Abstract: A secure design pattern is a well-proven reusable solution to a recurring security problem that arise in specific contexts. Using these patterns properly can help mitigate software vulnerabilities during the software development process. However, the absence of clear guidance on selecting appropriate secure design patterns often complicates their adoption for developers, especially when compared to conventional design patterns. This presentation introduces a methodology for the systematic selection of suitable secure design patterns for mitigating software vulnerabilities, formalized as anti-patterns. The focus of this presentation is on two of the most prevalent web application vulnerabilities: SQL injection (SQLi) and Cross-site scripting (XSS).  A case study illustrates the practical implementation of the chosen pattern in the redesign of a vulnerable application, with evaluation results showcasing the proposed pattern's effectiveness in countering SQLi and XSS vulnerabilities. While SQLi and XSS are the targeted vulnerabilities in the approach, given the success of this study, this approach is promising for broader applications.

Bio: Dr. Yi Liu is an associate professor in the Dept. of Computer & Information Science at University of Massachusetts Dartmouth.  Her research primarily focuses on software engineering, with a special emphasis on software reuse, including software frameworks, architectural patterns, design patterns, and microservice-oriented software development. Her research on the software engineering aspect of cybersecurity concentrates on incorporating security into requirements modeling and design by employing secure patterns for web applications.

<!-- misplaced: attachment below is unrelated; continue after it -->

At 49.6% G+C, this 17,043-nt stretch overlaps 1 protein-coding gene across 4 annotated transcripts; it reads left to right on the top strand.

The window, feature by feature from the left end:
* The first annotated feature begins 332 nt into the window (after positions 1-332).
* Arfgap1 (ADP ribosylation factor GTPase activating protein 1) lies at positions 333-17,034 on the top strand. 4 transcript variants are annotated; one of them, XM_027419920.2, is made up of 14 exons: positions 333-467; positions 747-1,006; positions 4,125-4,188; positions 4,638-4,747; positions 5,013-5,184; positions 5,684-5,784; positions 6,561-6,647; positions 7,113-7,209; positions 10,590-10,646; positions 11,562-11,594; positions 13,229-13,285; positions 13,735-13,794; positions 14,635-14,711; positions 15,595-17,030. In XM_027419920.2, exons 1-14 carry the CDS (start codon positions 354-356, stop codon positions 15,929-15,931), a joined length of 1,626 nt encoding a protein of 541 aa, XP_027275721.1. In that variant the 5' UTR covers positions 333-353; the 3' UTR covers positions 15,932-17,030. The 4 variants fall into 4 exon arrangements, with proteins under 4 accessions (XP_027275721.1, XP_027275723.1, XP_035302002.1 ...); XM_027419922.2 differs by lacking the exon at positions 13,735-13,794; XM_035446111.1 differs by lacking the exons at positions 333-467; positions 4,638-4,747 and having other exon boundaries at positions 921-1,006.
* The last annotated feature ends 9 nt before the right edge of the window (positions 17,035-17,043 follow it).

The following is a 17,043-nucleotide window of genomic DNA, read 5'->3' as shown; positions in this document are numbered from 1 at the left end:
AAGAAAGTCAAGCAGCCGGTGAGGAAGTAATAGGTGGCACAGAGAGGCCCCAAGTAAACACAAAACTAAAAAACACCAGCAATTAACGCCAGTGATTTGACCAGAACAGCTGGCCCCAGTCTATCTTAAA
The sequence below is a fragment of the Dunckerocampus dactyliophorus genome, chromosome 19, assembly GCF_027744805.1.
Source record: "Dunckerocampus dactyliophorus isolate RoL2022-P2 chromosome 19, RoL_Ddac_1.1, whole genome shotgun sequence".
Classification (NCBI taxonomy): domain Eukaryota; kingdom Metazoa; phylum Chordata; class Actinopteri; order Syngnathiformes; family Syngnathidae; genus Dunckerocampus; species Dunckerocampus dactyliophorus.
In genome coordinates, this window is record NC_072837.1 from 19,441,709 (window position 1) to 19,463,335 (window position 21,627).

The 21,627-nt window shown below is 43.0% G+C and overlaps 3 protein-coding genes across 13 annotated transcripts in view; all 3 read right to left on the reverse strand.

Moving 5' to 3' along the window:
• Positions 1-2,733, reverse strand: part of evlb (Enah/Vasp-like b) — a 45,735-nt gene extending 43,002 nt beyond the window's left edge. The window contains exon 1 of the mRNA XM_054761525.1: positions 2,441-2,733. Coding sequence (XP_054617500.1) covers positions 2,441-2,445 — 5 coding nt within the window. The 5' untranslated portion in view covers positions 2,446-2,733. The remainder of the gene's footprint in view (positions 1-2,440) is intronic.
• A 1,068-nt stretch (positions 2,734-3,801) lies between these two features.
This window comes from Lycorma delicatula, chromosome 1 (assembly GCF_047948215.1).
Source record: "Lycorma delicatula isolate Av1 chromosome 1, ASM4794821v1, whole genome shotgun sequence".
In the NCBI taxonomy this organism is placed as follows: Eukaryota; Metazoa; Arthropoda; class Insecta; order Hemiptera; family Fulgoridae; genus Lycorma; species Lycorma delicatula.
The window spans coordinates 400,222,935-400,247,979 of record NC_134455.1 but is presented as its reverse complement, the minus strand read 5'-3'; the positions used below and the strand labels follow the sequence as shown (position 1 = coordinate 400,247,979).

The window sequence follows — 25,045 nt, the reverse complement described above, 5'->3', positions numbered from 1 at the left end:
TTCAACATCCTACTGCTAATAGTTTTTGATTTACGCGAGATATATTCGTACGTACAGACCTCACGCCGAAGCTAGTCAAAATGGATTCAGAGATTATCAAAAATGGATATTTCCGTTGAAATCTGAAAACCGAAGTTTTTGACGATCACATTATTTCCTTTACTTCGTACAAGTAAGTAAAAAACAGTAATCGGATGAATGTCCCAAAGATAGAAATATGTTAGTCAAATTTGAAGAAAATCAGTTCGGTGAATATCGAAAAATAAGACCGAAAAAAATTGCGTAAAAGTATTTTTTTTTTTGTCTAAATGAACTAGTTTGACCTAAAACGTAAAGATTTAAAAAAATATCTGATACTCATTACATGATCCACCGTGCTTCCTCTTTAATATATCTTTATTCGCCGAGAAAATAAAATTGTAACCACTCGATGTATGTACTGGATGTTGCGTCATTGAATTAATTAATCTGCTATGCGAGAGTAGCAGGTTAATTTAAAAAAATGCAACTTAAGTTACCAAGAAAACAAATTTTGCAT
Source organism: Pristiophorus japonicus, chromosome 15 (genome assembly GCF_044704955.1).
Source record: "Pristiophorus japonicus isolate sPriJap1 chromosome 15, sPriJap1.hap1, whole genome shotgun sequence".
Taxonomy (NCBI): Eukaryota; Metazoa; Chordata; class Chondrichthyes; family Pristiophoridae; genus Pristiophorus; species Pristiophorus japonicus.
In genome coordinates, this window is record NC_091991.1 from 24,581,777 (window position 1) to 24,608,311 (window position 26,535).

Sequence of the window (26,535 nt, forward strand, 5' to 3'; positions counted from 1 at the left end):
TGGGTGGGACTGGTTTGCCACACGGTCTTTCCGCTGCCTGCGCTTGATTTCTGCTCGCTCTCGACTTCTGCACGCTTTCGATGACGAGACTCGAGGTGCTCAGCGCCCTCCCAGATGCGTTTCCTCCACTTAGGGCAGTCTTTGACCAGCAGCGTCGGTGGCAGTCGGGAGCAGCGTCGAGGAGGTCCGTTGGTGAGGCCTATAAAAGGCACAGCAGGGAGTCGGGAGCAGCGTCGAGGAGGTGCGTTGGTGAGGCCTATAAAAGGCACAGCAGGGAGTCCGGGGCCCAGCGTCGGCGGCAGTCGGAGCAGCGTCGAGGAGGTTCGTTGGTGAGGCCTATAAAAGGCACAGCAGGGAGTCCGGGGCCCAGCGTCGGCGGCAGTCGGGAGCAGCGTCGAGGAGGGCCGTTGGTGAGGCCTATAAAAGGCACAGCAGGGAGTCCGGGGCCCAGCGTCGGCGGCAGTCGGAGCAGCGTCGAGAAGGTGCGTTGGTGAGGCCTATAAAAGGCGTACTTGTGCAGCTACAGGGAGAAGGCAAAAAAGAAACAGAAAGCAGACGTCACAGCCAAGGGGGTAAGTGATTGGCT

Date: Friday, November 3, 2023 @ 3:00 PM

Location: Dion 115

Speaker: Dr. Vasiliki Kalavri (Assistant Professor at Boston University)

Abstract: Enabling secure outsourced analytics with practical performance has been a long-standing research challenge in the databases and systems communities. In this talk, I will present our work towards realizing this vision with SECRECY (NSDI’23) and TVA (SECURITY’23), two new frameworks for secure relational and time series analytics in untrusted clouds. SECRECY and TVA target collaborative analytics, where data owners (hospitals, companies, research institutions, or individuals) are willing to allow certain computations on their collective private data, provided that data remain siloed from untrusted entities. To ensure no information leakage and provable security guarantees, our work relies on cryptographically secure Multi-Party Computation (MPC). We will discuss how instead of treating MPC as a black box, SECRECY exposes the costs of oblivious queries to the planner and employs novel logical, physical, and protocol-specific optimizations, all of which are applicable even when data owners do not participate in the computation. Finally, I will also describe various secure time series operators in TVA that enable it to support both snapshot and recurring queries on private inputs with unordered and irregular timestamps.